State of the arts
by Kawehi Haug
Advertiser Entertainment Writer
It was seven years ago this year that the Honolulu Academy of Arts launched its after-hours Art After Dark event. The monthly art-centric cocktail party was created to get young people through the museum doors while boosting their knowledge, however covertly (masked with music and good party vibes), of fine art.
With this month's installment of Art After Dark just hours away and the Starlight Ball, AAD's annual fundraiser gala, just a week away, we wanted to check in with the Academy to see how it's faring in these dire economic times. And the news is mostly good.
Over the last year, the Academy, like businesses and organizations everywhere, has been forced to respond to the economic downturn by taking some pretty serious measures, including staff layoffs and budget cuts. Though the Art After Dark program has been affected by the cuts, the diminished staff is working hard to make sure that we on the outside don't feel their pain. The AAD party crew is hanging tough, and it's paying off.
"If you're not one of the people working behind the scenes, you don't realize it," added Lesa Griffith, the Academy's director of communications. "It's amazing to see that all of the bells and whistles of the event have remained as bright and loud, even with fewer hands and less money."
And things haven't just remained the same on the AAD front, they've improved.
According to Denise Nakano, the Academy's associate director of development for special events and programs, last month's Art After Dark event drew 1,701 people — a huge increase from the Feb. 27, 2004, inaugural event, which drew just 260 people — and it continues to grow. The increase in attendance reflects an across-the-board growth at the Academy — at least where public programming and community attendance are concerned.
While the place might be low on hard cash — Nakano said corporate sponsorship has dropped significantly over the past couple of years — it's growing in popularity.
"Visitorship in 2009 was consistently higher than the same month the preceeding year and regular attendance to the museum has definitely increased," said Griffith. "Attendance to our events is growing because people are looking for a bargain to have a good time."
Art After Dark isn't the only party in town. Mark your calendars for these upcoming events at the Honolulu Academy of Arts.
Tonight: A Camelot-themed Art After Dark (6-9 p.m., $10). Mark the coming of spring with a nod to Cape Cod, sailboats, Top-Siders, touch football, Wayfarers, tousled hair and the mystique of the alluring Kennedy family.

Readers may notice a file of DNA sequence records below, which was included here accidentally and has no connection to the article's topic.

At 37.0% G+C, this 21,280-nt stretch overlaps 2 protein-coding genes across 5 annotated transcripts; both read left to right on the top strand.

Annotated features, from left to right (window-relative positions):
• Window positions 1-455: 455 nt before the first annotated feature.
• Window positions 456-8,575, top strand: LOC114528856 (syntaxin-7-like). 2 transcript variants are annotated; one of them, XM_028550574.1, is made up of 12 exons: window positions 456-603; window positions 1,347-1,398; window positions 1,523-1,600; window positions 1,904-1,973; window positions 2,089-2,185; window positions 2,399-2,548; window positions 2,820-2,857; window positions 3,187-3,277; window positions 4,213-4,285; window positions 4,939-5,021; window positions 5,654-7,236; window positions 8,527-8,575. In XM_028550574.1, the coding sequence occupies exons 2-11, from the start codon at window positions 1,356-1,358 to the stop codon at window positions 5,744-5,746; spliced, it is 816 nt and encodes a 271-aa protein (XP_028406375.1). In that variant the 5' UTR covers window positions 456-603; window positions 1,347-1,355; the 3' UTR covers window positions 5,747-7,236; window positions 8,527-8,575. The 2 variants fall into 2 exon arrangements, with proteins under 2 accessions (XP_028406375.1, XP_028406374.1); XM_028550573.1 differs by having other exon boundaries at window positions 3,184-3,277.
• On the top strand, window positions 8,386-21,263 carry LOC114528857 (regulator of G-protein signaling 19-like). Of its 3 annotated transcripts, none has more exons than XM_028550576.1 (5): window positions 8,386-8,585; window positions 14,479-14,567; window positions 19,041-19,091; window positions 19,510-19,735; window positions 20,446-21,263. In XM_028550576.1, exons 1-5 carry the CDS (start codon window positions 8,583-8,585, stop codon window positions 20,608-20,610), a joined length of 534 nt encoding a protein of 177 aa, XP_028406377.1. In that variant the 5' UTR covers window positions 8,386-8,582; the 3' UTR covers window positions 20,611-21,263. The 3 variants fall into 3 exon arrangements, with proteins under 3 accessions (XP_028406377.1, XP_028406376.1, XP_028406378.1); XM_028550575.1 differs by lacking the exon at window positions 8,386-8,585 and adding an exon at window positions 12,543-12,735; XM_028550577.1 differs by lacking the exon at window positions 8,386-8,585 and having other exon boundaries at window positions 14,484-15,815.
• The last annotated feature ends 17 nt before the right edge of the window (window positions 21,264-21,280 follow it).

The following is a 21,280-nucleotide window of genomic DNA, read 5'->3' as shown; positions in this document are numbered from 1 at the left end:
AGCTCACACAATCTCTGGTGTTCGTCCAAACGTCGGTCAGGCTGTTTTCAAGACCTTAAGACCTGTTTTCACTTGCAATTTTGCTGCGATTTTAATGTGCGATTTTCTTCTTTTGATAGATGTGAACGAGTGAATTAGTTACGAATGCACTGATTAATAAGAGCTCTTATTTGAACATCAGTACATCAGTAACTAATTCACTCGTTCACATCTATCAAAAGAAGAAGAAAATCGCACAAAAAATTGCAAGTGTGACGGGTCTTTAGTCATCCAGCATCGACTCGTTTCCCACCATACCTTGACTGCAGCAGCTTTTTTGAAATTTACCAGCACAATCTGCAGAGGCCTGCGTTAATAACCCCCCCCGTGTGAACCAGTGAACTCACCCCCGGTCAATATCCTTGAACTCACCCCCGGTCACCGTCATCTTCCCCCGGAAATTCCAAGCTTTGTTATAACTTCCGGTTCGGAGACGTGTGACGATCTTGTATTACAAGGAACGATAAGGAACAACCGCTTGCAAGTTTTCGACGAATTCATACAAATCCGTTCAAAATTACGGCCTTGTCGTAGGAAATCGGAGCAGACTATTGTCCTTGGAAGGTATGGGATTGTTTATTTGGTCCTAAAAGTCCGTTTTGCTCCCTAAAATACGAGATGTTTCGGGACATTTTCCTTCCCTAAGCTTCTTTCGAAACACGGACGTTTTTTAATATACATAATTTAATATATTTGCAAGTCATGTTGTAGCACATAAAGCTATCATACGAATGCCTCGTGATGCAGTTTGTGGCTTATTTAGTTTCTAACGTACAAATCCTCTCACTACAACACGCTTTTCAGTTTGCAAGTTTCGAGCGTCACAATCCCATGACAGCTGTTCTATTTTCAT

May 1-26: The Doris Duke Theatre is holding the first ever 'Oiwi Film Festival — a festival of films by indigenous Hawaiians. For a list of films and showtimes, visit www.honoluluacademy.org.
May 8: The Starlight Ball (7-11 p.m., $85) is AAD's party of the year. See box, right, for more info.
May 10: Chamber Music Hawaii: The Tresemble (7:30 p.m., $25; $20 Academy members; free for students with ID). The season finale program at Doris Duke Theatre features music by Ravel, Debussy, Mahler and Saint-Saens.
May 13: The museum now stays open late every second Thursday of the month for its "aloHAA" event (5-9 p.m., $10), which was created for art lovers who can't make it to the museum during its regular hours, and who'd rather not deal with the Art After Dark crowds. There's food and drinks too.
May 14: The Doris Duke Theatre at the Academy holds its monthly Friends of Film Friday every second Friday of the month. The event is a film buff's mixer with food and drink and one-time-only screenings of foreign, independent and restored classic films. Next up: "For the Love of Movies: The Story of American Film Criticism" (6:30 p.m., $8-$15).
May 16: Bank of Hawaii Family Sundays (11 a.m.-5 p.m., free), every third Sunday of the month feature keiki-friendly activities. BOH Sundays attracts more than 1,000 people each month.
June 12: ABC Stores of Hawaii presents "Les Peetz: With and Without Strings" at Doris Duke Theatre (7:30 p.m., $20). No other local jazz artist has so consistently filled the Academy's seats to capacity over the years as has pianist Les "too tall" Peetz. The ensemble will swing with the master on a program that includes standards, classics, and hits from Carl Sandburg's "The American Songbag."
June 23: Real men wear frills. The textile exhibition "Men in Lace" opens in June with a display that's a window into a time when men liked prettier clothes.